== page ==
Nice bow, I really like the design of the bolt clip.
    The bolt heads are nice also. Did you forge them yourself?

    What kind of hard wood did you use for the roller nut? I have made only one from wood, but it didn't work out so well. Had the grain going on the wrong direction.

    Thanks for the pics!

    jds6

    Gnome
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    Re: new member new build

    Post by Gnome on Thu Apr 26, 2012 8:11 am

    Payne Galloway talks about medieval sight methods, I don't have access to that book at the moment but I seem to recall there was a piece of wood added to the stock that had guides to place your thumb for different elevations, and the knuckle of your thumb functioned essentially as an adjustable rear sight, with the tip of your bolt as the front sight. Sounds simple, but I've never tried it for myself. I learned to shoot with a 70# aluminum prod with no sights at all, and just using the bolt worked pretty well for short ranges. You could put metal sights on this bow and they would probably work better for you, but in my opinion it would spoil the esthetic- looks like a pretty straight-up medieval example to me. Love it, by the way, and the bolts look wicked!

    Gnome

    mac
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    Re: new member new build

    Post by mac on Thu Apr 26, 2012 8:31 am

    Ferdi,

    sights are common on target shooting bows of the renaissance and modern times. Medieval bows and war bows don't seem to have had them.

    I have found that with enough practice the bolt just goes where you want it to go. It's like throwing a ball.

    Have you got Egon Harmuth's book? http://www.amazon.de/Die-Armbrust-Handbuch-Egon-Harmuth/dp/320101298X It's expensive, but useful. The text is in Deutsch, but you have Nederlands and English, so you will be OK. You may be able to get your library to loan you a copy. He shows how to make the string end loops.

    Mac

    ferdinand
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    Re: new member new build

    Post by ferdinand on Thu Apr 26, 2012 9:31 am

    jds6 wrote:Nice bow, I really like the design of the bolt clip.
    The bolt heads are nice also. Did you forge them yourself?

    What kind of hard wood did you use for the roller nut? I have made only one from wood, but it didn't work out so well. Had the grain going on the wrong direction.

    Thanks for the pics!

    jds6

    Thanks for all the nice responce guys!
    Boltheads i forged myself!
    I cut 5 pieces of 50mm long and 10mm thick steel rod.
    Drilled a 7mm hole in the bottom end 10mm deep exactly.
    Now the weight will be the same wich is important for accuracy.
    And then just fire them up and beat the shit out of it!
    Never forged steel before but did a good job i think without grinding them in shape later!
    For the nut i used an piece of garden fence pole.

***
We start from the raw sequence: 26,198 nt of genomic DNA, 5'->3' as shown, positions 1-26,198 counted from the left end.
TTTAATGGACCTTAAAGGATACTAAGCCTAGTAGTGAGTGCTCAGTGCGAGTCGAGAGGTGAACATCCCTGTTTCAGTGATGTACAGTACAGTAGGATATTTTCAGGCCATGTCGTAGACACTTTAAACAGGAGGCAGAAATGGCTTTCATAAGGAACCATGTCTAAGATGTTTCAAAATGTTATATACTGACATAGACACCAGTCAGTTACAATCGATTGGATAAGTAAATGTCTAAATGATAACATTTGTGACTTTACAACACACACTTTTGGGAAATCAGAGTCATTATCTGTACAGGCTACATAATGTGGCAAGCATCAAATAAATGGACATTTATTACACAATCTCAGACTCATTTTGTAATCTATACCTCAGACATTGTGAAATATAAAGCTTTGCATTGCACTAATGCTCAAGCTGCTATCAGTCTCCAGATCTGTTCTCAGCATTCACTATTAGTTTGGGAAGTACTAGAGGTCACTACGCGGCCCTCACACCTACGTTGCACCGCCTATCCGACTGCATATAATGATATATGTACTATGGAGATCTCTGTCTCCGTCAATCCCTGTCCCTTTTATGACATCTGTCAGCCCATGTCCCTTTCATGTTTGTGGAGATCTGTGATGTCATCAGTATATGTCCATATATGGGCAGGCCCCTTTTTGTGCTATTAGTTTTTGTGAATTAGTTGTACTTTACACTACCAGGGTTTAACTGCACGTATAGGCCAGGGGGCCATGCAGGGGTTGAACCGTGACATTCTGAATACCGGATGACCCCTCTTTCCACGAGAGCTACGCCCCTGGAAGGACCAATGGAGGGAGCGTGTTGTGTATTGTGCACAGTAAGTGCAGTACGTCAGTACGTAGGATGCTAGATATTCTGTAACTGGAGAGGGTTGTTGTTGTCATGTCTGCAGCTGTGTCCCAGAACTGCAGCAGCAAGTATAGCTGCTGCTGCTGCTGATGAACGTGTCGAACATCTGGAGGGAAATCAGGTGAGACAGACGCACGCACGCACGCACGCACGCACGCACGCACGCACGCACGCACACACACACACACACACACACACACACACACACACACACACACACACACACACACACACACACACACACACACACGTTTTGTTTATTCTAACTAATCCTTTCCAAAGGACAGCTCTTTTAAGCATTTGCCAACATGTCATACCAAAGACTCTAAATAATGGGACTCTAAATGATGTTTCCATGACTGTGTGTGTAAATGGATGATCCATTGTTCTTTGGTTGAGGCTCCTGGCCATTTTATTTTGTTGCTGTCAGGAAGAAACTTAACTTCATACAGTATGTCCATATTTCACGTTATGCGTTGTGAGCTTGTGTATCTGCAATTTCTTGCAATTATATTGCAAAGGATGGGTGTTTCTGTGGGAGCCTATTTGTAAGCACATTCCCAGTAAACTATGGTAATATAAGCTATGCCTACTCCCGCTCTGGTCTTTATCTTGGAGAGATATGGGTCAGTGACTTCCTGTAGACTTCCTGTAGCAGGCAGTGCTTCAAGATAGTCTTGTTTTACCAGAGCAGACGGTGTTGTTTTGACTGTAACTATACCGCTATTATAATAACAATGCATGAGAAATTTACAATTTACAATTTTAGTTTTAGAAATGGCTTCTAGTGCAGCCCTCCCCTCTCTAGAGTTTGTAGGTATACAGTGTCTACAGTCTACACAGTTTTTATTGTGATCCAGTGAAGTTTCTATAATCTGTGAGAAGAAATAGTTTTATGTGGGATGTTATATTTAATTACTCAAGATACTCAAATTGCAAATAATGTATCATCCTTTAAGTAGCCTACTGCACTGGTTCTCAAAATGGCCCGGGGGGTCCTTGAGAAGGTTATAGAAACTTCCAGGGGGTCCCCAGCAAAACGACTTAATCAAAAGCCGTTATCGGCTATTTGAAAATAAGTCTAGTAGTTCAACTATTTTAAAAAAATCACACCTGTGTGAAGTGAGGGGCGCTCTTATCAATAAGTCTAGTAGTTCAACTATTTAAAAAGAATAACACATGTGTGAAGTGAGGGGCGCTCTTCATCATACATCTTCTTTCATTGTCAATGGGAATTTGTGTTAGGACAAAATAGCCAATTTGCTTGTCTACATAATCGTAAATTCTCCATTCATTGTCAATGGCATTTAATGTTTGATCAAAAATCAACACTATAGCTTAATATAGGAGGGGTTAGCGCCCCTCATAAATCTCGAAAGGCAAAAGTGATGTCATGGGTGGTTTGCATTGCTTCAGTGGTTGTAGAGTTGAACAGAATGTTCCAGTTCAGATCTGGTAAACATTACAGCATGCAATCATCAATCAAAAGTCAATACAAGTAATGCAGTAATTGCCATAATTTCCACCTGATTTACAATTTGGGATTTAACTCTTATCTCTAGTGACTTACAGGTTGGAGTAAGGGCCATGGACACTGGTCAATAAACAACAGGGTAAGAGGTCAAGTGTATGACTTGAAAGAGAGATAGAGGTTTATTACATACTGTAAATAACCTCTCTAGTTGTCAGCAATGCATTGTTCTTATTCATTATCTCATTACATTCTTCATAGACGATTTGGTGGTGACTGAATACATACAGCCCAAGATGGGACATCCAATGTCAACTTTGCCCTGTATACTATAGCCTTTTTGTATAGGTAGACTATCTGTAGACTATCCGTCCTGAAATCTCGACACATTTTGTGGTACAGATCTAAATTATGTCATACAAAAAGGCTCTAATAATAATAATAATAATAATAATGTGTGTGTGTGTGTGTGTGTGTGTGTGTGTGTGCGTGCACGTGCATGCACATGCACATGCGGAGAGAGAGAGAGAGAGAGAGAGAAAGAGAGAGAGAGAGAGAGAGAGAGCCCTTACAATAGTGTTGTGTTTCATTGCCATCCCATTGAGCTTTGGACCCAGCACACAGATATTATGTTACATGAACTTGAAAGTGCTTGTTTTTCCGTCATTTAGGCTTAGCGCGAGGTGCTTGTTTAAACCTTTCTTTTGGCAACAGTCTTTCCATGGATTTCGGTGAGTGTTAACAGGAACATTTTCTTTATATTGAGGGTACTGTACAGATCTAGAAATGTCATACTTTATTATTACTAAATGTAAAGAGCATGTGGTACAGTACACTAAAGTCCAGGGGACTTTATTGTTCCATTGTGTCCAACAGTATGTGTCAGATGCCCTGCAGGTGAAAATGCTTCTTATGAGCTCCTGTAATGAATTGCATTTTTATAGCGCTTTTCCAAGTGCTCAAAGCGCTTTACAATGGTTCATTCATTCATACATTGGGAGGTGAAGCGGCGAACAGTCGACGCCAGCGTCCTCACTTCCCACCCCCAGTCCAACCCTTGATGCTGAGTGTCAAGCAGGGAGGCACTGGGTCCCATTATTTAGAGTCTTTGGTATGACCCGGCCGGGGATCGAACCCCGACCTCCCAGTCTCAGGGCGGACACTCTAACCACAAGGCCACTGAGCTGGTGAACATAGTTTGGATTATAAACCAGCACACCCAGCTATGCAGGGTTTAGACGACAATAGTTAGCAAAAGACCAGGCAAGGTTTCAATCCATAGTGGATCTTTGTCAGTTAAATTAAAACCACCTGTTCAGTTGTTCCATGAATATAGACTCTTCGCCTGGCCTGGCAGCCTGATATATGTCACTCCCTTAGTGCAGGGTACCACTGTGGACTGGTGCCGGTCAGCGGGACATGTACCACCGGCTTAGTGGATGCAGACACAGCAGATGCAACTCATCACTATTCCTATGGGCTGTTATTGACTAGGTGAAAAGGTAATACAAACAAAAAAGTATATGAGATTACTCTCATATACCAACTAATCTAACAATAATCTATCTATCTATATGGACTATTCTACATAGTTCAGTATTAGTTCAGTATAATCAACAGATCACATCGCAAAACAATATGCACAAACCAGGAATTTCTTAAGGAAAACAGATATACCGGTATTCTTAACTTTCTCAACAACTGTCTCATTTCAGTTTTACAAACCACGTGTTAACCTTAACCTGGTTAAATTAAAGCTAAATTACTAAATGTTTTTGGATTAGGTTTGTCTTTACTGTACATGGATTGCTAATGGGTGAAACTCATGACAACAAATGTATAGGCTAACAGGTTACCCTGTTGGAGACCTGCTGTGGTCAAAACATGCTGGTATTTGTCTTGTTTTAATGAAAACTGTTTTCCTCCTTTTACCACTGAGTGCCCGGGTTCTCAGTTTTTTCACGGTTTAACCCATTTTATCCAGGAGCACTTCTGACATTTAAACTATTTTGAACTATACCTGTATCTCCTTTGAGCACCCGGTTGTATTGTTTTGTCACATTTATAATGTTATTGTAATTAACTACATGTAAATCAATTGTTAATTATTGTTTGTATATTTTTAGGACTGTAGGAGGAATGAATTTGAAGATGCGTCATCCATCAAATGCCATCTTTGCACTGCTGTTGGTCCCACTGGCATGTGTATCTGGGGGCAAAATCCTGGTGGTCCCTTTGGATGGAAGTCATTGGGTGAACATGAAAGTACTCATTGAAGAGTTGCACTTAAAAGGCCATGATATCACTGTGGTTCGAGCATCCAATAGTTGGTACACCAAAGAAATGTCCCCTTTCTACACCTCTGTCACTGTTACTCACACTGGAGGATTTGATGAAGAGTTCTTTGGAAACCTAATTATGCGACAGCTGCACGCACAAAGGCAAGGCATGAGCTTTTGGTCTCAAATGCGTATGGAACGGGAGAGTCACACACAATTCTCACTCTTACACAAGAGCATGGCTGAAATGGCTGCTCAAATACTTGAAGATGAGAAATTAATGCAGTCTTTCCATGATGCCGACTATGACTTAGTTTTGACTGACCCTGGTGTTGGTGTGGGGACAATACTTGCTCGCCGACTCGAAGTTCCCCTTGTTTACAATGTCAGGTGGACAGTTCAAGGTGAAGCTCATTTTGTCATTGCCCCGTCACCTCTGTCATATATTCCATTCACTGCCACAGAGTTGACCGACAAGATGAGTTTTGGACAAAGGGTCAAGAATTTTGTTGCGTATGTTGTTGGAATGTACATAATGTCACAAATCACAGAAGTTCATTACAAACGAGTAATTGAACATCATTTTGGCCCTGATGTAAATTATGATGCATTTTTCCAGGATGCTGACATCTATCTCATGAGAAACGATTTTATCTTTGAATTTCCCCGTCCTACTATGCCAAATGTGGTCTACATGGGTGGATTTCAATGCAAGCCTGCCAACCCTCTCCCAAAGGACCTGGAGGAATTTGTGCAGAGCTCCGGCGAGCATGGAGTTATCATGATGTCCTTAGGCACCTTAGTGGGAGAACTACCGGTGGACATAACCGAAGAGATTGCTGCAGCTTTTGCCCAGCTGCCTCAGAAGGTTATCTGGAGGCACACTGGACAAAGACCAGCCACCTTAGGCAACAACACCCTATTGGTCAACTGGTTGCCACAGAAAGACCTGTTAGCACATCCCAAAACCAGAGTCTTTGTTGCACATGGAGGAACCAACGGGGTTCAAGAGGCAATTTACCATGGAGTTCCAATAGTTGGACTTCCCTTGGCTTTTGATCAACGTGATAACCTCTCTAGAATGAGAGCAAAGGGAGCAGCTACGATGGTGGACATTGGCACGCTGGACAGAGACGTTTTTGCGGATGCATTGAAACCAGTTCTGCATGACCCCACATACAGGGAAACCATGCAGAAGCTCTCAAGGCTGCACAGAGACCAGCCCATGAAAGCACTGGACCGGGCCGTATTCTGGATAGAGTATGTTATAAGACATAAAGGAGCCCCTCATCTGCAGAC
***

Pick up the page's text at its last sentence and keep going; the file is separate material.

The common dark red/brown ones, old ones are best quality.
    I dont know the name but i can try to find out.
    It is real tropical hardwood wich is hard to come by these days.

    (i looked it up, its Azobé, red/brown with white and yellow dots in the wood)

    ferdinand
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    Re: new member new build

    Post by ferdinand on Thu Apr 26, 2012 12:27 pm

    mac wrote:Ferdi,

    sights are common on target shooting bows of the renaissance and modern times. Medieval bows and war bows don't seem to have had them.

    I have found that with enough practice the bolt just goes where you want it to go. It's like throwing a ball.

    Have you got Egon Harmuth's book? http://www.amazon.de/Die-Armbrust-Handbuch-Egon-Harmuth/dp/320101298X It's expensive, but useful. The text is in Deutsch, but you have Nederlands and English, so you will be OK. You may be able to get your library to loan you a copy. He shows how to make the string end loops.

    Mac

    Deutsch is German, i understand most of it because its our neighbouring country. And also because of my work i need to read manuals wich are mostly in technical english and german. So that wont be a problem anyway i can get it. Vielleicht versuch ich es zu kaufen.

    mac
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    Re: new member new build

    Post by mac on Thu Apr 26, 2012 8:59 pm

    Ferdi,

    I just looked around on the web for used copies of Harmuth. I could not believe how expensive it has come to be!

    ferdinand
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    Re: new member new build

    Post by ferdinand on Fri Apr 27, 2012 2:45 am

    mac wrote:Ferdi,

    I just looked around on the web for used copies of Harmuth. I could not believe how expensive it has come to be!

    I'll see what i can do, maybe i can get a copy from the library. Although i seriously doubt if they have it.
    Nice links u have, are the armours made by u?
    Damn scratch cyclops nice, wish i could make a living by doing that!
    An uncle of my dad had an entyre old blacksmith behind his house, the man whas old and dum and took it down and wrecked it and sold the metal and tools for scrap. He whas over 90 years old and had no qlue of the value, for him it was just an old building.
    Damb the fool! I whas very young at the time so didnt make much if it. But now i would have loved to take it down myself and rebuild it here af my place.
    Cant turn back time unfirtunatly.
    And these things are not that uncommon or rare in europe so they are not protected by law.
    There is a " open air" museum village near us wich has a blacksmiths. I can imagine u would use some modern tools asswel these days?!

    Thanks for reacting and inpiration!